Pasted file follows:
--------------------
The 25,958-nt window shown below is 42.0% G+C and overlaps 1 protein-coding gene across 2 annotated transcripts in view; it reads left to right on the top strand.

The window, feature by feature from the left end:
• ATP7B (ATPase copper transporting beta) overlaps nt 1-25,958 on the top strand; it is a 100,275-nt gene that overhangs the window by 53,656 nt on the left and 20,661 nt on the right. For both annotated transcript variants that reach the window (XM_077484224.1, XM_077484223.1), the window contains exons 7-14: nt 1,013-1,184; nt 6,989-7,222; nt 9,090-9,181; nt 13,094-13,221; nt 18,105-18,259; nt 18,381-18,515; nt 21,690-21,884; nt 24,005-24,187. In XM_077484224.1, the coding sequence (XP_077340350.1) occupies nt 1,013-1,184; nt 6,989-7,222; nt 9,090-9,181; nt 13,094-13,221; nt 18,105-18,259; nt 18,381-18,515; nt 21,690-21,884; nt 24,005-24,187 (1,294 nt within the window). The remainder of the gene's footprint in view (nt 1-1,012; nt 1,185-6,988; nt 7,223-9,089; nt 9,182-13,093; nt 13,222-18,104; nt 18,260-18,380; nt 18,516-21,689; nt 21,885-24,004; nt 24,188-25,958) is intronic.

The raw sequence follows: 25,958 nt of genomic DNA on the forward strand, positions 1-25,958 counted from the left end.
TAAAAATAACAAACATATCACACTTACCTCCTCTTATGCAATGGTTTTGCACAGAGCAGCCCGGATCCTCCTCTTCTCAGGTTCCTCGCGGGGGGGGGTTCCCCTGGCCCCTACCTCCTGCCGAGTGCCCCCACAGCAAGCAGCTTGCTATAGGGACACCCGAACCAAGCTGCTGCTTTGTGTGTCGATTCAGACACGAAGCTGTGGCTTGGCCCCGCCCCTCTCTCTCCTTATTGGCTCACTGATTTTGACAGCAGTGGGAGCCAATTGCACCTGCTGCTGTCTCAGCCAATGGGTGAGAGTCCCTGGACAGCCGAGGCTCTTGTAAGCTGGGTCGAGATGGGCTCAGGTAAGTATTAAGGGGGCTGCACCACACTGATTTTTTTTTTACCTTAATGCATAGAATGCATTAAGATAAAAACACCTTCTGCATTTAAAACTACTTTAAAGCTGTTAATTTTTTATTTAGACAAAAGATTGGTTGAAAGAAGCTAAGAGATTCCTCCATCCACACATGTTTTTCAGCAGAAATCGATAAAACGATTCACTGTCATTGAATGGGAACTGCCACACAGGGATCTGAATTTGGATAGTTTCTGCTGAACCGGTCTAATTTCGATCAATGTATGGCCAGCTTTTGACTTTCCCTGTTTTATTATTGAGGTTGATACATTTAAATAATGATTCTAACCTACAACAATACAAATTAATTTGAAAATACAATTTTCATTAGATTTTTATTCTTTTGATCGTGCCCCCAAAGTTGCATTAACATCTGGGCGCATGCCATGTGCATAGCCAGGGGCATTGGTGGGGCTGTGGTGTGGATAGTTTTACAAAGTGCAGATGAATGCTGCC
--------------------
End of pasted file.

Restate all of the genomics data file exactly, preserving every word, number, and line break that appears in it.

The 25,958-nt window shown below is 42.0% G+C and overlaps 1 protein-coding gene across 2 annotated transcripts in view; it reads left to right on the top strand.

The window, feature by feature from the left end:
• ATP7B (ATPase copper transporting beta) overlaps nt 1-25,958 on the top strand; it is a 100,275-nt gene that overhangs the window by 53,656 nt on the left and 20,661 nt on the right. For both annotated transcript variants that reach the window (XM_077484224.1, XM_077484223.1), the window contains exons 7-14: nt 1,013-1,184; nt 6,989-7,222; nt 9,090-9,181; nt 13,094-13,221; nt 18,105-18,259; nt 18,381-18,515; nt 21,690-21,884; nt 24,005-24,187. In XM_077484224.1, the coding sequence (XP_077340350.1) occupies nt 1,013-1,184; nt 6,989-7,222; nt 9,090-9,181; nt 13,094-13,221; nt 18,105-18,259; nt 18,381-18,515; nt 21,690-21,884; nt 24,005-24,187 (1,294 nt within the window). The remainder of the gene's footprint in view (nt 1-1,012; nt 1,185-6,988; nt 7,223-9,089; nt 9,182-13,093; nt 13,222-18,104; nt 18,260-18,380; nt 18,516-21,689; nt 21,885-24,004; nt 24,188-25,958) is intronic.

The raw sequence follows: 25,958 nt of genomic DNA on the forward strand, positions 1-25,958 counted from the left end.
TAAAAATAACAAACATATCACACTTACCTCCTCTTATGCAATGGTTTTGCACAGAGCAGCCCGGATCCTCCTCTTCTCAGGTTCCTCGCGGGGGGGGGTTCCCCTGGCCCCTACCTCCTGCCGAGTGCCCCCACAGCAAGCAGCTTGCTATAGGGACACCCGAACCAAGCTGCTGCTTTGTGTGTCGATTCAGACACGAAGCTGTGGCTTGGCCCCGCCCCTCTCTCTCCTTATTGGCTCACTGATTTTGACAGCAGTGGGAGCCAATTGCACCTGCTGCTGTCTCAGCCAATGGGTGAGAGTCCCTGGACAGCCGAGGCTCTTGTAAGCTGGGTCGAGATGGGCTCAGGTAAGTATTAAGGGGGCTGCACCACACTGATTTTTTTTTTACCTTAATGCATAGAATGCATTAAGATAAAAACACCTTCTGCATTTAAAACTACTTTAAAGCTGTTAATTTTTTATTTAGACAAAAGATTGGTTGAAAGAAGCTAAGAGATTCCTCCATCCACACATGTTTTTCAGCAGAAATCGATAAAACGATTCACTGTCATTGAATGGGAACTGCCACACAGGGATCTGAATTTGGATAGTTTCTGCTGAACCGGTCTAATTTCGATCAATGTATGGCCAGCTTTTGACTTTCCCTGTTTTATTATTGAGGTTGATACATTTAAATAATGATTCTAACCTACAACAATACAAATTAATTTGAAAATACAATTTTCATTAGATTTTTATTCTTTTGATCGTGCCCCCAAAGTTGCATTAACATCTGGGCGCATGCCATGTGCATAGCCAGGGGCATTGGTGGGGCTGTGGTGTGGATAGTTTTACAAAGTGCAGATGAATGCTGCC